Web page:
By Matthew Clark
Published Oct. 7, 2015
As recovery efforts continue across the Midlands, Gov. Nikki Haley said there is the possibility of voluntary evacuations for coastal areas of the state.
During a press conference today, Haley said Colleton, Horry, Georgetown, Williamsburg, Charleston and Dorchester counties could have voluntary evacuations as floodwaters continue to move from the Midlands to the Lowcountry. Additionally, the Federal Emergency Management Agency already has assessors on the ground, and Berkeley, Sumter and Clarendon counties have been added to a federal disaster declaration.
Gov. Nikki Haley looks over flood-damaged areas of the state recently. Voluntary evacuations could come to the coastal areas of South Carolina today. (Photo provided by Rob Godfrey)
“We are adding as quickly as we can,” Fugate said, “but, anyone who is suffering, we need them to apply, and we will come to you.”
FEMA assessors are focused on Darlington and Florence counties today and will continue to move into other counties at a rapid pace, Fugate said.
“We are going to be here for a long time … we aren’t going anywhere,” Fugate said.
The number of fatalities associated with the flooding went up to 15 as Haley emphasized the public staying behind any barricades put in place by officials. She said five people drove around a barricade and two of them are still missing. She did not release names or the location of the barricade.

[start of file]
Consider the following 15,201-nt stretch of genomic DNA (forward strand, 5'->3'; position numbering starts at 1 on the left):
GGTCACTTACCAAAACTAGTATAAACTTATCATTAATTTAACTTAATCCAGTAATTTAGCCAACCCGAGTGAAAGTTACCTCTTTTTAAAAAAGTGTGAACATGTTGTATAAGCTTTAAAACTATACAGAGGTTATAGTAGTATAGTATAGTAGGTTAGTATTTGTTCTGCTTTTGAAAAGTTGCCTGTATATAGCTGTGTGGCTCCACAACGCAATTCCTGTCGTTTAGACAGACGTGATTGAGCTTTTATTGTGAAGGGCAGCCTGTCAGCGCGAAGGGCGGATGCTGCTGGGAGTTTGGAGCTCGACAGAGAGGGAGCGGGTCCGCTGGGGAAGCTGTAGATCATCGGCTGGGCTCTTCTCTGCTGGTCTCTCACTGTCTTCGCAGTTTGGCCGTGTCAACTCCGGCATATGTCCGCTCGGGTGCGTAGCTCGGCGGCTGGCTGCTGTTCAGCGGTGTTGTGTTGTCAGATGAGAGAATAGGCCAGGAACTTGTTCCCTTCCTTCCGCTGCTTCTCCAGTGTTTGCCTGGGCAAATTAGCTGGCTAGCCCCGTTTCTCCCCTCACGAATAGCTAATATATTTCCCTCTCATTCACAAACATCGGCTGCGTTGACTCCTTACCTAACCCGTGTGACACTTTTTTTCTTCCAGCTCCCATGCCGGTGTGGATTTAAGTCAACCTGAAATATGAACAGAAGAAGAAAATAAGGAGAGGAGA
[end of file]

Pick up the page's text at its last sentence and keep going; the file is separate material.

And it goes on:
“Yesterday, I made it very clear that while the sun is out, this event is not over,” Haley said. “We have asked people not to move barricades or to drive around them.
“If a road is closed, it is because we are trying to protect you.”
According to the S.C. Department of Transportation, there are a total 409 road and bridge closures across the state, including 268 roads and 141 bridges. The department reopened portions of Interstate 95 to local traffic and reopened all of Interstate 26 in the state and the Interstate 126 flyover in Columbia on Tuesday. Thirteen miles of I-95 near Manning remain closed between mile markers 119 and 132.
Haley said the number of roads and bridges closed are expected to increase as floodwaters make their way to coastal areas. There are 3,000 members of the National Guard moving across the state, and Haley said there will be 2,000 more — 1,000 general purpose and 1,000 engineers — added.
“Things are getting better in the Midlands, but they are about to get worse on the coast,” Haley said. “We are working 48 hours ahead of what is happening … it’s not over yet.”
Efforts to restore water services in Columbia continue as 400 sand bags weighing a ton each have been put in place to stabilize the Columbia Canal. Haley said they are aiming for 750 sand bags in the next 24 to 48 hours. According to S.C. Department of Health and Environmental Control Director Catherine Heigel, Columbia remains the largest of the 18 areas of the state under a boil-water order.